Shortly after we started working together, my therapist referenced the Kübler-Ross model of "five stages of grief" or DABDA. She said to me that we often look at this model, or any model having to do with the impact and reverberations of grief, as something linear. But that in reality, grief is kind of the boss right now and my subconscious will continue to unpack this trauma in its own way. I can't count on knowing what will come up next, but I might find solace in the Kübler-Ross model, and I can kind of keep the concepts close to me to help me cope. Or, just to feel less crazy. Loosening my grip on the process and just kind of letting it happen to me has been profoundly difficult, but it's also been profoundly necessary. The amount of time I've spent parked at any one stage of grief has varied SIGNIFICANTLY, and there are times when I come back around and feel something again, but differently.
2. Self-care sometimes looks ridiculous, but you have to do it.
2a. No one can tell you what your version self-care looks like. They can tell you, by purely subjective assessment of your well-being, that it's working...maybe. But no one other than YOU has any agency over what your version of self-care looks like. I imagine that this could complicate things for people who don't know themselves well, or who have patterns of self-destructive behavior, or who don't like themselves very much. So, at the beginning, self-care might just be sitting with yourself figuring out what the hell you're going to do to care for yourself. That's OK.
2b. Don't apologize for, or feel like you need to justify, whatever you decide to do in order to take care of yourself. This summer, I got pedicures every other week. Sitting in the obnoxiously vibrating chair on Friday mornings, having my feet exfoliated and my toes painted was wildly restorative for me. I escaped reality for an hour, I talked to someone who didn't know my personal history and didn't drag me through painful conversations, and I left feeling mostly renewed.
Other things I do to take care of myself? Craft, sometimes compulsively. Sometimes I ask to be left alone, others I ask for people to just be around me. I started to pay attention to what I was eating and how it made me feel. I realized that expending energy meant I had more, so I moved around more. I started Tumblrs to dump feelings and images that resonated with me. I tried to make some new friends. I joined OK Cupid so I had some concept of what was out there for me in the dating world. I disabled my OK Cupid account when I realized it was a terrifying reality (::shudder::). I plan parties. I hug babies. I buy colorful pants. I try to do spontaneous things. I go to therapy every week. Things like that.
3. You have to trust people.
Shortly after my life changed, I had trouble believing that I could talk to people I loved about my feelings and needs without them abandoning me as punishment. My ex's departure had eroded my ability to trust pretty much everyone. I wept in therapy about the most minor discussions that I needed to have in order to have very basic needs met, because I didn't want people to hear my complaints and dump me. Over time, I developed the courage to say the things I needed to say, and I said them. Everything was fine. The only person I really needed to stop trusting was my ex. My family and friends -- people who had existed long before my ex ever showed up, and who loved me in ways that my ex didn't -- were going to be there for me no matter what. There is no magical technique for overcoming this trust wall. You just have to do it. You have to clutch your chest, fall backwards, and know that the people you love will be there to catch you.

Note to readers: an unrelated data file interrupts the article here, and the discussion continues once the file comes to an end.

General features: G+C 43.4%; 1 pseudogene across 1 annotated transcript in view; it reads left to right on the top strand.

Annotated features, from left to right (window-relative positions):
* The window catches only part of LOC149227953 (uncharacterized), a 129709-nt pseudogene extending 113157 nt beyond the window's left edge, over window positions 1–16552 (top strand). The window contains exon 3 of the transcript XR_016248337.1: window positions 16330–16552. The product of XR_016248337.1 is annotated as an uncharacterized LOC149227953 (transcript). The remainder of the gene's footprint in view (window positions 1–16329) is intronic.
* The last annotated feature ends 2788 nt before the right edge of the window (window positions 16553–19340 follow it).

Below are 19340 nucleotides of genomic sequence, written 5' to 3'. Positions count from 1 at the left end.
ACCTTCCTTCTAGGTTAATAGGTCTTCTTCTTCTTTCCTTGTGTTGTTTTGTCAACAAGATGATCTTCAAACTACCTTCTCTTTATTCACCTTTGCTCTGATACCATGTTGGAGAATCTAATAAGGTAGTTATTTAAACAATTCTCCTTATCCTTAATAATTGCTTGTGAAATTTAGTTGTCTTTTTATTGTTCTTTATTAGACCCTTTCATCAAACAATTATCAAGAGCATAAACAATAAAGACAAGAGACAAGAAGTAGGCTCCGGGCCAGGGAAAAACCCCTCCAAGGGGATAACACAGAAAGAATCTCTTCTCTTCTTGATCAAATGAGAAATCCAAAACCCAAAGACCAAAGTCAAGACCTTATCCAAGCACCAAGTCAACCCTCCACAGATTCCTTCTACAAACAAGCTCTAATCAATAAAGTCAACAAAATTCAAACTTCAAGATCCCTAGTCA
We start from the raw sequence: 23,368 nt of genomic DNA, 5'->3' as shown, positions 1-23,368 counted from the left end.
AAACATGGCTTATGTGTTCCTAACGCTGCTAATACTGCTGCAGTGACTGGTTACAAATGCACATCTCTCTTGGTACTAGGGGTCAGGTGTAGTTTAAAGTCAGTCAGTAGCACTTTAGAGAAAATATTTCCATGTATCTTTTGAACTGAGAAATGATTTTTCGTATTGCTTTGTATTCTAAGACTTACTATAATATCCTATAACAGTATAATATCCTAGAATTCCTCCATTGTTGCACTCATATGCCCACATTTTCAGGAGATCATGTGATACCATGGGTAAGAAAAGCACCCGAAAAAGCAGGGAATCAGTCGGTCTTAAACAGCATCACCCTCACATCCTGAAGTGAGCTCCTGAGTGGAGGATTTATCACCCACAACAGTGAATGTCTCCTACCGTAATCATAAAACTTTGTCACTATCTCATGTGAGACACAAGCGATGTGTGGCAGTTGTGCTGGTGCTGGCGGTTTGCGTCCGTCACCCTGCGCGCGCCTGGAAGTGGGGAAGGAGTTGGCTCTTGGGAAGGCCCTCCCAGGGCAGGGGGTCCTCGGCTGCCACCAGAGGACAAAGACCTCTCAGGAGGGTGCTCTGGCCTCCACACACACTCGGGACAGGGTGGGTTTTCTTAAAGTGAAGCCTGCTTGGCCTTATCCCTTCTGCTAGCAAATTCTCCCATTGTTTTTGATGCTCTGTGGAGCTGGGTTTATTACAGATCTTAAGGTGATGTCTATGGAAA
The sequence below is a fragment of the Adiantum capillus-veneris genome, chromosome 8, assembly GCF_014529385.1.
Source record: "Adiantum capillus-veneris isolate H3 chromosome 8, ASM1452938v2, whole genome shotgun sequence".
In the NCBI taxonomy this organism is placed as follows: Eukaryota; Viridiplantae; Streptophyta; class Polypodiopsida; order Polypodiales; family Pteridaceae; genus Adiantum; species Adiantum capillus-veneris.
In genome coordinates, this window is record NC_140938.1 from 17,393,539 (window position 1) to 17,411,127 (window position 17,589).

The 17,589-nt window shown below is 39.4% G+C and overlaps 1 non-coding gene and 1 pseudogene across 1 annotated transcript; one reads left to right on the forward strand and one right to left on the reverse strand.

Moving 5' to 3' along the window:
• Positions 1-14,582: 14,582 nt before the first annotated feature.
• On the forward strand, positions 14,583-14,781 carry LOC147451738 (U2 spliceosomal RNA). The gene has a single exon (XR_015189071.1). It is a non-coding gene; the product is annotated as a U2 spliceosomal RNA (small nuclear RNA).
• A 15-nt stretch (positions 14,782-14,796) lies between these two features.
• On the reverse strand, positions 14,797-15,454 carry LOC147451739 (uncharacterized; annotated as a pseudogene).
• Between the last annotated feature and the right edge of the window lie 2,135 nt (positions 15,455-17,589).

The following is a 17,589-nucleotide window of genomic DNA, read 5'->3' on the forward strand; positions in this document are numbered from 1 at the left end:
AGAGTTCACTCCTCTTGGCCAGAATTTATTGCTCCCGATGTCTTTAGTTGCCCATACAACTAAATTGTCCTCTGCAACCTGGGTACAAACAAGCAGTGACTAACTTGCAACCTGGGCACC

4. Have a script.
A few weeks ago, I was at a baby shower for a dear friend and her step-mother asked me how my marriage was going with such earnest enthusiasm I wanted to hug her. Earlier this week, one of the reps I work with at my day job did the same thing. It would be really easy for me to get bogged down in their inquiries and feel badly about my life. Instead, I did my best to answer them patiently, thoughtfully, and simply. "You're right, I did get married, But it didn't work out and it's for the best! How are you?" That's pretty much what I say now to people on the outer circles of my life. I don't want them to feel badly for asking, I don't want to lie to them, and I don't want to talk about it any more than acknowledging that it's done.
This weekend would've been my one year wedding anniversary. I was pretty confident that it would make me feel heaping tons of sad, but thus far I've felt OK. I honor that those feelings might change, I have things scheduled that will help me take care of myself with people I love and trust, and I know that I can talk about it as much or as little as I want. My life feels so much more stable now. I'm content. And my constant mantra? I belong deeply to myself.